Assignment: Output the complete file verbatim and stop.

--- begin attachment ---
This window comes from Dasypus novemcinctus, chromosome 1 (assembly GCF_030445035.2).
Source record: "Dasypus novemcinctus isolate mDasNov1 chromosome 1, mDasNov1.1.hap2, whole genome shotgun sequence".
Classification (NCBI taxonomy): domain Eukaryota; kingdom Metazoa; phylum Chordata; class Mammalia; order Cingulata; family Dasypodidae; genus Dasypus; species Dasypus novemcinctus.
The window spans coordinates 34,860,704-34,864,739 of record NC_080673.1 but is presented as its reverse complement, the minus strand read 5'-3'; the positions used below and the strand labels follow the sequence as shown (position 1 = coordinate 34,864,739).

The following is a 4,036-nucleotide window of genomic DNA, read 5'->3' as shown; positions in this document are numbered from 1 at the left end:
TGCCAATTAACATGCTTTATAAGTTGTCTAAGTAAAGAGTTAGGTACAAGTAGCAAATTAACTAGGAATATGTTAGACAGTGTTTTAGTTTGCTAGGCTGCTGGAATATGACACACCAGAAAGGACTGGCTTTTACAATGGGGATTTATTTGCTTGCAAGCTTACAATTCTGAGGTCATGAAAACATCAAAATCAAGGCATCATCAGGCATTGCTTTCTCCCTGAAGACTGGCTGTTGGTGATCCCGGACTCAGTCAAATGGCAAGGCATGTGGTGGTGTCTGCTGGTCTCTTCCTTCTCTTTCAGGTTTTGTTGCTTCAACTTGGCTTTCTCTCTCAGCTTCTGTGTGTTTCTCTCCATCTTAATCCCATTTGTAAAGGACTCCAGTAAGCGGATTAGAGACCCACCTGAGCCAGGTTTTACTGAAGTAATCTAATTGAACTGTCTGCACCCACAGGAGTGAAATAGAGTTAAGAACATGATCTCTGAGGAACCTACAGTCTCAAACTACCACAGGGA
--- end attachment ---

This window comes from Dasypus novemcinctus, chromosome 1 (assembly GCF_030445035.2).
Source record: "Dasypus novemcinctus isolate mDasNov1 chromosome 1, mDasNov1.1.hap2, whole genome shotgun sequence".
Classification (NCBI taxonomy): domain Eukaryota; kingdom Metazoa; phylum Chordata; class Mammalia; order Cingulata; family Dasypodidae; genus Dasypus; species Dasypus novemcinctus.
The window spans coordinates 34,860,704-34,864,739 of record NC_080673.1 but is presented as its reverse complement, the minus strand read 5'-3'; the positions used below and the strand labels follow the sequence as shown (position 1 = coordinate 34,864,739).

The following is a 4,036-nucleotide window of genomic DNA, read 5'->3' as shown; positions in this document are numbered from 1 at the left end:
TGCCAATTAACATGCTTTATAAGTTGTCTAAGTAAAGAGTTAGGTACAAGTAGCAAATTAACTAGGAATATGTTAGACAGTGTTTTAGTTTGCTAGGCTGCTGGAATATGACACACCAGAAAGGACTGGCTTTTACAATGGGGATTTATTTGCTTGCAAGCTTACAATTCTGAGGTCATGAAAACATCAAAATCAAGGCATCATCAGGCATTGCTTTCTCCCTGAAGACTGGCTGTTGGTGATCCCGGACTCAGTCAAATGGCAAGGCATGTGGTGGTGTCTGCTGGTCTCTTCCTTCTCTTTCAGGTTTTGTTGCTTCAACTTGGCTTTCTCTCTCAGCTTCTGTGTGTTTCTCTCCATCTTAATCCCATTTGTAAAGGACTCCAGTAAGCGGATTAGAGACCCACCTGAGCCAGGTTTTACTGAAGTAATCTAATTGAACTGTCTGCACCCACAGGAGTGAAATAGAGTTAAGAACATGATCTCTGAGGAACCTACAGTCTCAAACTACCACAGGGA